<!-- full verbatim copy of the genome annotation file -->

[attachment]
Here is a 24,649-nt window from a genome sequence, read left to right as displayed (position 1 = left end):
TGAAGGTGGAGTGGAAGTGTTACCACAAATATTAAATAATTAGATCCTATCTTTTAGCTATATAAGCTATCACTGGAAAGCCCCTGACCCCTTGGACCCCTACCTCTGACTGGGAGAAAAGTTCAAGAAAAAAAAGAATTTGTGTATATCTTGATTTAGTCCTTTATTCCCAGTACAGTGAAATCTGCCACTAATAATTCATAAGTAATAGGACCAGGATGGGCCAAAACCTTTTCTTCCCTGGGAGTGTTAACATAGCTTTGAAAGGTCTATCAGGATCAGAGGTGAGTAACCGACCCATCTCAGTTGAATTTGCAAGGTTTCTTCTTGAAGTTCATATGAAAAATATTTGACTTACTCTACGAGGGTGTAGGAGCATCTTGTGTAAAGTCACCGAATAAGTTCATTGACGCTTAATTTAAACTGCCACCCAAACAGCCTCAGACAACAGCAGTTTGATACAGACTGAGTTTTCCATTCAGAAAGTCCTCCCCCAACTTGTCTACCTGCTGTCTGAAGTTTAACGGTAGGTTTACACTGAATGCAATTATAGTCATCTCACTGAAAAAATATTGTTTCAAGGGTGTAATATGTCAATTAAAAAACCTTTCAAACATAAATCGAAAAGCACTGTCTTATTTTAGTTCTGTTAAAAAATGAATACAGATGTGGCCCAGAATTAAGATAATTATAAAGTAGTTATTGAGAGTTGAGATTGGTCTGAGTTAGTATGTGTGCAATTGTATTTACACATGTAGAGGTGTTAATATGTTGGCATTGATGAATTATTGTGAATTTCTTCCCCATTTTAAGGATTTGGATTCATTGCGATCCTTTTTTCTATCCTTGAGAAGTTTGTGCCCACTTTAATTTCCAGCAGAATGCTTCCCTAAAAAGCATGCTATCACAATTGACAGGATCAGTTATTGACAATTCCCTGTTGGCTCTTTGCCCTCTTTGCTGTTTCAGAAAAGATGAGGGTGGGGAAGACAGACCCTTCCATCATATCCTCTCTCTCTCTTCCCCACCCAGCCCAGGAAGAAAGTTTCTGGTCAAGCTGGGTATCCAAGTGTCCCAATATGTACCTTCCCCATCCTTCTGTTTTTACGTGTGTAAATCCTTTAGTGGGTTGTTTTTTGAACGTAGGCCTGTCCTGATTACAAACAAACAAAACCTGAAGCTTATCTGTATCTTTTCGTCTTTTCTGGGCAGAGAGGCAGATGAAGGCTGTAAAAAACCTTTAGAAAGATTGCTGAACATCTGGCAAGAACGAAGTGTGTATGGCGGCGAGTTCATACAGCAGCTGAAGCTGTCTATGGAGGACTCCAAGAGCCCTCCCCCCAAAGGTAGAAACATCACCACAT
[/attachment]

Here is a 24,649-nt window from a genome sequence, read left to right as displayed (position 1 = left end):
TGAAGGTGGAGTGGAAGTGTTACCACAAATATTAAATAATTAGATCCTATCTTTTAGCTATATAAGCTATCACTGGAAAGCCCCTGACCCCTTGGACCCCTACCTCTGACTGGGAGAAAAGTTCAAGAAAAAAAAGAATTTGTGTATATCTTGATTTAGTCCTTTATTCCCAGTACAGTGAAATCTGCCACTAATAATTCATAAGTAATAGGACCAGGATGGGCCAAAACCTTTTCTTCCCTGGGAGTGTTAACATAGCTTTGAAAGGTCTATCAGGATCAGAGGTGAGTAACCGACCCATCTCAGTTGAATTTGCAAGGTTTCTTCTTGAAGTTCATATGAAAAATATTTGACTTACTCTACGAGGGTGTAGGAGCATCTTGTGTAAAGTCACCGAATAAGTTCATTGACGCTTAATTTAAACTGCCACCCAAACAGCCTCAGACAACAGCAGTTTGATACAGACTGAGTTTTCCATTCAGAAAGTCCTCCCCCAACTTGTCTACCTGCTGTCTGAAGTTTAACGGTAGGTTTACACTGAATGCAATTATAGTCATCTCACTGAAAAAATATTGTTTCAAGGGTGTAATATGTCAATTAAAAAACCTTTCAAACATAAATCGAAAAGCACTGTCTTATTTTAGTTCTGTTAAAAAATGAATACAGATGTGGCCCAGAATTAAGATAATTATAAAGTAGTTATTGAGAGTTGAGATTGGTCTGAGTTAGTATGTGTGCAATTGTATTTACACATGTAGAGGTGTTAATATGTTGGCATTGATGAATTATTGTGAATTTCTTCCCCATTTTAAGGATTTGGATTCATTGCGATCCTTTTTTCTATCCTTGAGAAGTTTGTGCCCACTTTAATTTCCAGCAGAATGCTTCCCTAAAAAGCATGCTATCACAATTGACAGGATCAGTTATTGACAATTCCCTGTTGGCTCTTTGCCCTCTTTGCTGTTTCAGAAAAGATGAGGGTGGGGAAGACAGACCCTTCCATCATATCCTCTCTCTCTCTTCCCCACCCAGCCCAGGAAGAAAGTTTCTGGTCAAGCTGGGTATCCAAGTGTCCCAATATGTACCTTCCCCATCCTTCTGTTTTTACGTGTGTAAATCCTTTAGTGGGTTGTTTTTTGAACGTAGGCCTGTCCTGATTACAAACAAACAAAACCTGAAGCTTATCTGTATCTTTTCGTCTTTTCTGGGCAGAGAGGCAGATGAAGGCTGTAAAAAACCTTTAGAAAGATTGCTGAACATCTGGCAAGAACGAAGTGTGTATGGCGGCGAGTTCATACAGCAGCTGAAGCTGTCTATGGAGGACTCCAAGAGCCCTCCCCCCAAAGGTAGAAACATCACCACAT